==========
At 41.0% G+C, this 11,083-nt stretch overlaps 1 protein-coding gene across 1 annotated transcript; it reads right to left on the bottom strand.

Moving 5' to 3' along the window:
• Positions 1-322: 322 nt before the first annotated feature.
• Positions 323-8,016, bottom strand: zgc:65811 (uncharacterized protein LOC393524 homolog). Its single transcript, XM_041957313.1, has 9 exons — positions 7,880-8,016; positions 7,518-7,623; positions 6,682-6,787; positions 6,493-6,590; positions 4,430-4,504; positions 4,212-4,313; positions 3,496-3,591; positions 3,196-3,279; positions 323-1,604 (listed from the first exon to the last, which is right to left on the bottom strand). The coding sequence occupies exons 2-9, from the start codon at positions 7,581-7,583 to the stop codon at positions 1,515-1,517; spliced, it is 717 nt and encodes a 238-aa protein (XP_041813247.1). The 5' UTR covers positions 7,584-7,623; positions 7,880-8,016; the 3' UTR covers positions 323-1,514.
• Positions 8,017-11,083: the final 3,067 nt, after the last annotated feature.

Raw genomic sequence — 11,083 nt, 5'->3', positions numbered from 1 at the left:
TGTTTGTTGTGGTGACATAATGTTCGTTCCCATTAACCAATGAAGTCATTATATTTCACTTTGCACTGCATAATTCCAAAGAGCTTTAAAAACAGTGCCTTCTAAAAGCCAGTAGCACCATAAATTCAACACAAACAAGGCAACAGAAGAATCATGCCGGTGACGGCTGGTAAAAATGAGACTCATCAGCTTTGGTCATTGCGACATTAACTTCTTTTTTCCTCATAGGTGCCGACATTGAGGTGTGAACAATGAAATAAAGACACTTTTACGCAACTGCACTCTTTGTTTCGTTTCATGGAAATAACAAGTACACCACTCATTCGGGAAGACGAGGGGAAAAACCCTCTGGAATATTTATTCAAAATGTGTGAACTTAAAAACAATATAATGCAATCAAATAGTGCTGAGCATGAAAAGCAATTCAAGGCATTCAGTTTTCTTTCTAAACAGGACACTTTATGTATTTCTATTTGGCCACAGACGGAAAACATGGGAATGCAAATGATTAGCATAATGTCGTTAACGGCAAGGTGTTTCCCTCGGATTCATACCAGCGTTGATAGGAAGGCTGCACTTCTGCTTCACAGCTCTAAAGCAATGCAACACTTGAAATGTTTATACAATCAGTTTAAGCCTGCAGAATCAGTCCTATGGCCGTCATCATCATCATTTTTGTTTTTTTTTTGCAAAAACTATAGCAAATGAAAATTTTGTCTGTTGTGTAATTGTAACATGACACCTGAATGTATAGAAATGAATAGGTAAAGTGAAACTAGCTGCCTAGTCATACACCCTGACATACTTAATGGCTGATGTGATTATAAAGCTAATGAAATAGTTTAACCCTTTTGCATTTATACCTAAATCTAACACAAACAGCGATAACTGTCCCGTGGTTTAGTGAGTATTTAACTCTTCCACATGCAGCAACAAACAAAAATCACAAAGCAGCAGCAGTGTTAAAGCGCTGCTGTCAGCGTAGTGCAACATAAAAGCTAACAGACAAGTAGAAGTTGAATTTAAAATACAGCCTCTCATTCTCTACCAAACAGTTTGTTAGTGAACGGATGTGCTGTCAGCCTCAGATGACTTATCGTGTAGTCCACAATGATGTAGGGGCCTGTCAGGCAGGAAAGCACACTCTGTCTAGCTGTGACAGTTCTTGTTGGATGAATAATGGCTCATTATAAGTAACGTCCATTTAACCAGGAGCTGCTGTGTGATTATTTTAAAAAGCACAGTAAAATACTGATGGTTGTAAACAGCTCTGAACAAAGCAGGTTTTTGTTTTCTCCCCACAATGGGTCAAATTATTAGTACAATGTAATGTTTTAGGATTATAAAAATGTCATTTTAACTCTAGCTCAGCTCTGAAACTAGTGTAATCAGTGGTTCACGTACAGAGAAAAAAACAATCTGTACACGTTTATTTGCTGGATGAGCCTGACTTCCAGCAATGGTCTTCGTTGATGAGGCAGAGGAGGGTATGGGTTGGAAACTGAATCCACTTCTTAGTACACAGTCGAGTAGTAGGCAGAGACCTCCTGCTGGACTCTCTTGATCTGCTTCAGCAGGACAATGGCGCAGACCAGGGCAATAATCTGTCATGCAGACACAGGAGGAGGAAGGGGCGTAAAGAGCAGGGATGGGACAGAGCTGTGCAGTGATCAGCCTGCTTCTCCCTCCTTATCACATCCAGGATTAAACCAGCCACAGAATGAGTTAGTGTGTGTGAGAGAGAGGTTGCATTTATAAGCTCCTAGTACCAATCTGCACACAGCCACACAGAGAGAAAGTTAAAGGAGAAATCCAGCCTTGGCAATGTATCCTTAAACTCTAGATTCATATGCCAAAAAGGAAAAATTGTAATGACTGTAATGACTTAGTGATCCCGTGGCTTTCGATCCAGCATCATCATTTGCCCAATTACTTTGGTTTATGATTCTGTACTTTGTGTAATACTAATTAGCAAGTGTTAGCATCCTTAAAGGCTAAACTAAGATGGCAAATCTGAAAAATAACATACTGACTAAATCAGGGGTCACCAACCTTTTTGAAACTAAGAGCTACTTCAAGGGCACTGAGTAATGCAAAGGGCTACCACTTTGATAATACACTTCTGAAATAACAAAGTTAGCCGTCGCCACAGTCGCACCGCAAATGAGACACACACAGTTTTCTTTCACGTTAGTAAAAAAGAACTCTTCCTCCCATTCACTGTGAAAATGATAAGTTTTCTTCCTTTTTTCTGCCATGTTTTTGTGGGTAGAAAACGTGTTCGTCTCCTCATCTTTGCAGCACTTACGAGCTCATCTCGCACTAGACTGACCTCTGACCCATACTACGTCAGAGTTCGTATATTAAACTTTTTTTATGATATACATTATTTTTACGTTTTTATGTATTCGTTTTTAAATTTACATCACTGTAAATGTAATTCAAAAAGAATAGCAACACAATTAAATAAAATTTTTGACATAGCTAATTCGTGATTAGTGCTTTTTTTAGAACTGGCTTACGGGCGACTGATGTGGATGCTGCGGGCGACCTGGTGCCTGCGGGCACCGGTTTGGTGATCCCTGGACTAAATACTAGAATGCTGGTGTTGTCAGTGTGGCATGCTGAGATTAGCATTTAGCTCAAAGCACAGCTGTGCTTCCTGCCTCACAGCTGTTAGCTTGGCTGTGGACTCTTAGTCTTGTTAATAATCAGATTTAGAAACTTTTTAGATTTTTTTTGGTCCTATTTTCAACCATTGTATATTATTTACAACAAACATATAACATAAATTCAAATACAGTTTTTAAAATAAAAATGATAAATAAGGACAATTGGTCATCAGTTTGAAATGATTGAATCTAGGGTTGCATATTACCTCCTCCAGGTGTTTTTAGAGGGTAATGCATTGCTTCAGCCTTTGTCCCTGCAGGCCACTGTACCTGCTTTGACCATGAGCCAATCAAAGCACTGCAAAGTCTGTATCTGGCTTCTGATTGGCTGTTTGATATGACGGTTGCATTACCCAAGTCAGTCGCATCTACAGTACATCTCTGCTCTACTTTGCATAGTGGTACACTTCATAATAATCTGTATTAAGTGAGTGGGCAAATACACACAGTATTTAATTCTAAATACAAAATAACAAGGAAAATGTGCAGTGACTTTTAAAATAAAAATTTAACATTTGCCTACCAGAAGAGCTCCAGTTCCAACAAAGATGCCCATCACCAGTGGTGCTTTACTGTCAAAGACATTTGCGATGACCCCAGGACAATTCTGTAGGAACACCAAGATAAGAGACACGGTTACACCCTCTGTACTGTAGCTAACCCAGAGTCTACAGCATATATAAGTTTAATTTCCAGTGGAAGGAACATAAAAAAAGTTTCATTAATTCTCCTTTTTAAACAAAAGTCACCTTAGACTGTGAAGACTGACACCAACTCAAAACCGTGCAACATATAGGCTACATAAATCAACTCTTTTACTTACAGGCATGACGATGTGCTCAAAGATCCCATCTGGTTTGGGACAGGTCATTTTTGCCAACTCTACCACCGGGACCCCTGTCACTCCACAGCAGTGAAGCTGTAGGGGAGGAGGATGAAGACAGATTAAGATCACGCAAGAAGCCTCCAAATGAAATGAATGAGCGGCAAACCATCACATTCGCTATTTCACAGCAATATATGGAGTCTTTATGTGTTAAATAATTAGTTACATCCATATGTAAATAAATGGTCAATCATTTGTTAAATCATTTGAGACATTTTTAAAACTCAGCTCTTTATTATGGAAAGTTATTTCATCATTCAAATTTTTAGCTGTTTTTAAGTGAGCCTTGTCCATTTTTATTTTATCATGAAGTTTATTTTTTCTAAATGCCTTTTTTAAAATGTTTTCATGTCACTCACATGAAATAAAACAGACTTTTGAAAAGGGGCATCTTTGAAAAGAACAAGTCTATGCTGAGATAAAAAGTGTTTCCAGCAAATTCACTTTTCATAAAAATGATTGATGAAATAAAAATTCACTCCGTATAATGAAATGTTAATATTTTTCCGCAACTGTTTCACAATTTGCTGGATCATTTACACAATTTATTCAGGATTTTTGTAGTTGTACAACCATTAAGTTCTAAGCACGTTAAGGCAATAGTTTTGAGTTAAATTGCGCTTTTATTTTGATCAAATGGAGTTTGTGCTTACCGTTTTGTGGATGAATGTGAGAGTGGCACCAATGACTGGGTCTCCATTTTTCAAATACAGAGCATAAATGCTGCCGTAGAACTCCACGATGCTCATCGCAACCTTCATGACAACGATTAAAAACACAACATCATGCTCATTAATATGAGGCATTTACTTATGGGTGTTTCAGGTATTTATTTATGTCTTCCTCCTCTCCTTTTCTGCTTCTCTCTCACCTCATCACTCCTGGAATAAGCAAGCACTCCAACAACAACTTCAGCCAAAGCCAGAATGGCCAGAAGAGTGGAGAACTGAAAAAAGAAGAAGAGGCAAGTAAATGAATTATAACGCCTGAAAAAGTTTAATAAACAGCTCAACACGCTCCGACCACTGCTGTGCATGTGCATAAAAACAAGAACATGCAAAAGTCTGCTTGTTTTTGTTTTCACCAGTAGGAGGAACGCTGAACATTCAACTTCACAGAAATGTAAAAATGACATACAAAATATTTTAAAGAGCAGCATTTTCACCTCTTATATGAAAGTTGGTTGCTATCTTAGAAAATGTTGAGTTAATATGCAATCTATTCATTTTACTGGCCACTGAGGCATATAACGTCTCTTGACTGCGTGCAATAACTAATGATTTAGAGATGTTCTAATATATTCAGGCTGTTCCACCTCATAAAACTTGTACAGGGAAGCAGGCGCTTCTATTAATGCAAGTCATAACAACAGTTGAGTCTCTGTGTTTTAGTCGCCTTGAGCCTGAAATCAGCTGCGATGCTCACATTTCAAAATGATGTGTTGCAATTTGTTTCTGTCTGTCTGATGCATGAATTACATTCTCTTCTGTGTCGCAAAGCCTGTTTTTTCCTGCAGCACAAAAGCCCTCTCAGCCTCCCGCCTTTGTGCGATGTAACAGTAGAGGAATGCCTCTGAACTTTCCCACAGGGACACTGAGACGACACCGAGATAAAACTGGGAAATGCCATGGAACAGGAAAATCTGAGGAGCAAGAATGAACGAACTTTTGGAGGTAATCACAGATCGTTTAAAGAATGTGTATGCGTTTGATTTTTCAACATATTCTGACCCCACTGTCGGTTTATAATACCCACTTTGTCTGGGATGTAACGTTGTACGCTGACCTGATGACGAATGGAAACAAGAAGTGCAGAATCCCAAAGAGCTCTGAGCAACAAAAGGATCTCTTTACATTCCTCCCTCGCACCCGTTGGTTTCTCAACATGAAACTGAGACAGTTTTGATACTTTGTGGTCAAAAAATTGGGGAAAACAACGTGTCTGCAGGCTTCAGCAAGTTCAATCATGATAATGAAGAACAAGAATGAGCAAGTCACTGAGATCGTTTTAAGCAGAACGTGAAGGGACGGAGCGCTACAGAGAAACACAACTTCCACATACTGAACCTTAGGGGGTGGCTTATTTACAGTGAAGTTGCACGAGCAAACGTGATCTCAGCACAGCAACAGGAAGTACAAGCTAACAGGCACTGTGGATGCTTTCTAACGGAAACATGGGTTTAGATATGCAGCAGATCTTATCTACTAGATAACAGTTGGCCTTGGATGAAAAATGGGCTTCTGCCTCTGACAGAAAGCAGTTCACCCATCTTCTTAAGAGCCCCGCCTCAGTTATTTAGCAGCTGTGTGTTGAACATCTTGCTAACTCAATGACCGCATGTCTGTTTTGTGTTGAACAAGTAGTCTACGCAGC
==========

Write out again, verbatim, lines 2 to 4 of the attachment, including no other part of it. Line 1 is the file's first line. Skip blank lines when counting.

Moving 5' to 3' along the window:
• Positions 1-322: 322 nt before the first annotated feature.
• Positions 323-8,016, bottom strand: zgc:65811 (uncharacterized protein LOC393524 homolog). Its single transcript, XM_041957313.1, has 9 exons — positions 7,880-8,016; positions 7,518-7,623; positions 6,682-6,787; positions 6,493-6,590; positions 4,430-4,504; positions 4,212-4,313; positions 3,496-3,591; positions 3,196-3,279; positions 323-1,604 (listed from the first exon to the last, which is right to left on the bottom strand). The coding sequence occupies exons 2-9, from the start codon at positions 7,581-7,583 to the stop codon at positions 1,515-1,517; spliced, it is 717 nt and encodes a 238-aa protein (XP_041813247.1). The 5' UTR covers positions 7,584-7,623; positions 7,880-8,016; the 3' UTR covers positions 323-1,514.